American Sniper is the story of Chris Kyle, a NAVY SEAL who served four tours in Iraq and became the deadliest sniper in US history. The movie isn’t just about a sniper – although it does have great sniper vs. sniper action – it’s about seeing the war through a soldiers eyes and the good and bad that comes with it.
Kyle (Bradley Cooper) is a fun loving Texas cowboy who decides to join the military and become a part of the NAVY SEAL family. In a short amount of time Kyle earns his reputation as a lethal sniper while protecting Marines during the Iraq War.
The film succeeds at showing what war is like through the eyes of a sniper. The gut wrenching split second decisions, the enormous amounts of patience, and the laser like focus that’s necessary to do your job. It also shows the struggles military men and women face when they return home from war. Director Clint Eastwood cut quickly between scenes of Kyle at home with his family, and in the blink of an eye Kyle would be back overseas at war. It was a good representation of what it’s like for soldiers who deal with the jarring transitions from home, to war, to home, and back again.
Bradley Cooper is easily the best thing about American Sniper. He gives one of the year’s best performances. It’s no surprise Cooper shines during the heart pounding war scenes. What cements his performance as one of the best this year are the scenes when Kyle struggles trying to deal with the reality of being home.
Where American Sniper fails is its inability to give context as to why Chris Kyle made the decisions he did. It’s not clear why he joined the military or why he joined the SEALS. How did he feel about the war? How did what he saw have an effect on him? How did he reconcile his relationship with his wife?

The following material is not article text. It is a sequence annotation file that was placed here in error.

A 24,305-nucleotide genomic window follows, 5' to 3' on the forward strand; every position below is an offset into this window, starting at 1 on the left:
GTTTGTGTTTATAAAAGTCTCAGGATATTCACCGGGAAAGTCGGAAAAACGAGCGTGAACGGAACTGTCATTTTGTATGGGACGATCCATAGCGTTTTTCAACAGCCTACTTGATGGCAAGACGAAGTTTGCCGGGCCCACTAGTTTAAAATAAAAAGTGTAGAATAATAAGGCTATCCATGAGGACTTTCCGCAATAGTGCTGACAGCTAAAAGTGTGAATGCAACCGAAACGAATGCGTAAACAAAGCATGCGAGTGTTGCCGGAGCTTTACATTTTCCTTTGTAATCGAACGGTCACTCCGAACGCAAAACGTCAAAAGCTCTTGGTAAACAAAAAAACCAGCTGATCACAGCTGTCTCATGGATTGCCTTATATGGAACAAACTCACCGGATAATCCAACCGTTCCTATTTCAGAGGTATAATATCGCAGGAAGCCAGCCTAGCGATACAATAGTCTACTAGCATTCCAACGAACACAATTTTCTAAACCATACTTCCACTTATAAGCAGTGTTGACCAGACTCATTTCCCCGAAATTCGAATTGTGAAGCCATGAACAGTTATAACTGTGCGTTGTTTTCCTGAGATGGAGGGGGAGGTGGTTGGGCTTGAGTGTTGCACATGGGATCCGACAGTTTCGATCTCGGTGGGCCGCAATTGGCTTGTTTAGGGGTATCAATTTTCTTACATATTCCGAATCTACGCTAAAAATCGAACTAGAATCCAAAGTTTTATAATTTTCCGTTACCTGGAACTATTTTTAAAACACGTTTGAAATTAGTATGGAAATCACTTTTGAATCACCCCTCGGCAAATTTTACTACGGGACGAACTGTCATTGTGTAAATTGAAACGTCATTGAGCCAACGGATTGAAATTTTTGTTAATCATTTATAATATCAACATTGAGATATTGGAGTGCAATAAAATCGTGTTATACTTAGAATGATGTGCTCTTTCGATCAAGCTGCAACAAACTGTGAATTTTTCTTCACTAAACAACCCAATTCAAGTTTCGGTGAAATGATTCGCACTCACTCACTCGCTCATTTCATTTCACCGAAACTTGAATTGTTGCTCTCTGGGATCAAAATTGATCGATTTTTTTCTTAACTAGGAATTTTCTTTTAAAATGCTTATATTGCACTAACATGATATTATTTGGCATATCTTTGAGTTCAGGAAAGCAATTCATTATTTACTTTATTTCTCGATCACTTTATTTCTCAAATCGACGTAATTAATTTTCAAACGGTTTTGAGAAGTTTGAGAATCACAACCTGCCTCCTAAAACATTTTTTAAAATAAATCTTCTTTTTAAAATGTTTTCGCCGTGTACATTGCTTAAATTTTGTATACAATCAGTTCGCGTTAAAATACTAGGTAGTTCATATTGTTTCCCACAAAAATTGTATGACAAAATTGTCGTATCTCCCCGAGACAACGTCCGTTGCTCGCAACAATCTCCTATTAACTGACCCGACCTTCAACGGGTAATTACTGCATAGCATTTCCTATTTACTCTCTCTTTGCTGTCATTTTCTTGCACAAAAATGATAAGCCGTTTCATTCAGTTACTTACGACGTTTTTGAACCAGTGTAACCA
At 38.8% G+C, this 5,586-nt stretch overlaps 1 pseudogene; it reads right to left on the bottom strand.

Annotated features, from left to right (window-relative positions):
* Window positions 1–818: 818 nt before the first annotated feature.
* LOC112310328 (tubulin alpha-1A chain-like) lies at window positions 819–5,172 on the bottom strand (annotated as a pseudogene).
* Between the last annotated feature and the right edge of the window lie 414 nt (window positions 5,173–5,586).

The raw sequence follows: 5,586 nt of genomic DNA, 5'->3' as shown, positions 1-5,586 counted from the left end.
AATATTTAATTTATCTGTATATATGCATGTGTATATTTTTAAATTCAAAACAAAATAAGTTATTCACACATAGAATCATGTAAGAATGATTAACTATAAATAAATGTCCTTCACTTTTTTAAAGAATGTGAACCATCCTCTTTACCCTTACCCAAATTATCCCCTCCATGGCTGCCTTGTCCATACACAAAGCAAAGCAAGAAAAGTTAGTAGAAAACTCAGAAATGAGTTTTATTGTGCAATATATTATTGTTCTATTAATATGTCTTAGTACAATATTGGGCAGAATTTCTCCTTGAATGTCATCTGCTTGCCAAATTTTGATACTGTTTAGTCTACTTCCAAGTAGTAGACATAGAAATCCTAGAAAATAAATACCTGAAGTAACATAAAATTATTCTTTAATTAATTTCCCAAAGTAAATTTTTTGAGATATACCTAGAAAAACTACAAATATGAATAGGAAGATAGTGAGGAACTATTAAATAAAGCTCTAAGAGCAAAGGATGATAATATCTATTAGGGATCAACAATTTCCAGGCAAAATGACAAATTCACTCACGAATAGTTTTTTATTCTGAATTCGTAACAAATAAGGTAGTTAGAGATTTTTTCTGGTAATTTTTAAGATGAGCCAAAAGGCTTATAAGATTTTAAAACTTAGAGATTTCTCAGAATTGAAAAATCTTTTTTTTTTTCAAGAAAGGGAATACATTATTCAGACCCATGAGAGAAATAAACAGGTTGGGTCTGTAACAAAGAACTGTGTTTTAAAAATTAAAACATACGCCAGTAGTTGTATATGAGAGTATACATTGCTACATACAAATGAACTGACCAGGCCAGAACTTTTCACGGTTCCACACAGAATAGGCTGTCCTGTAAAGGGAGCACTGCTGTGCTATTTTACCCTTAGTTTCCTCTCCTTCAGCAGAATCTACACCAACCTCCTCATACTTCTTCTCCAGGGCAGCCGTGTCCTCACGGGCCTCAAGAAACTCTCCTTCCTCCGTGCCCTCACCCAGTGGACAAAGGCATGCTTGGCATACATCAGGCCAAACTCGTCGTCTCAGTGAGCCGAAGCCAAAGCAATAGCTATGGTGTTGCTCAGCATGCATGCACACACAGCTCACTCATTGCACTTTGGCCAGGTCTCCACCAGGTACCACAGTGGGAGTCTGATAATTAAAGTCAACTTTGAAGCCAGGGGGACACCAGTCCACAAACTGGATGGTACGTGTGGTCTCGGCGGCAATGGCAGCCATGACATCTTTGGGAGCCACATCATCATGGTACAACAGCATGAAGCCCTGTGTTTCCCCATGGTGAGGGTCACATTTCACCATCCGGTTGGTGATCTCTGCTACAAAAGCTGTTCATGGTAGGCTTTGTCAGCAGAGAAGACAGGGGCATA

During the middle part of the film, a lot is made about Kyle and his relationship with his wife (Sienna Miller) who desperately wants him home. It’s suggested Kyle suffers from PTSD and that’s what’s causing issues with him and his family -as evident in Kyle’s phone call home from the bar. At the end of the movie, everything is fine. Kyle is the perfect dad and the perfect husband and we’re not sure how he even got there. There’s absolutely no explanation.
The film does very little to develop Kyle as a character. For two hours you learn a lot about what he did as a sniper and very little about who he was as a person. It’s amazing Cooper was able to give the kind of performance he did because he wasn’t given much to work with.
American Sniper is worth seeing for Cooper’s performance and the sniper vs. sniper showdown between Kyle and a Syrian sniper nicknamed Mustafa (Sammy Sheik). As a complete film, Sniper doesn’t work as well as it should. The ‘haunted soldier heading home’ story should pull at your heartstrings but not knowing who Chris Kyle was makes it hard to care.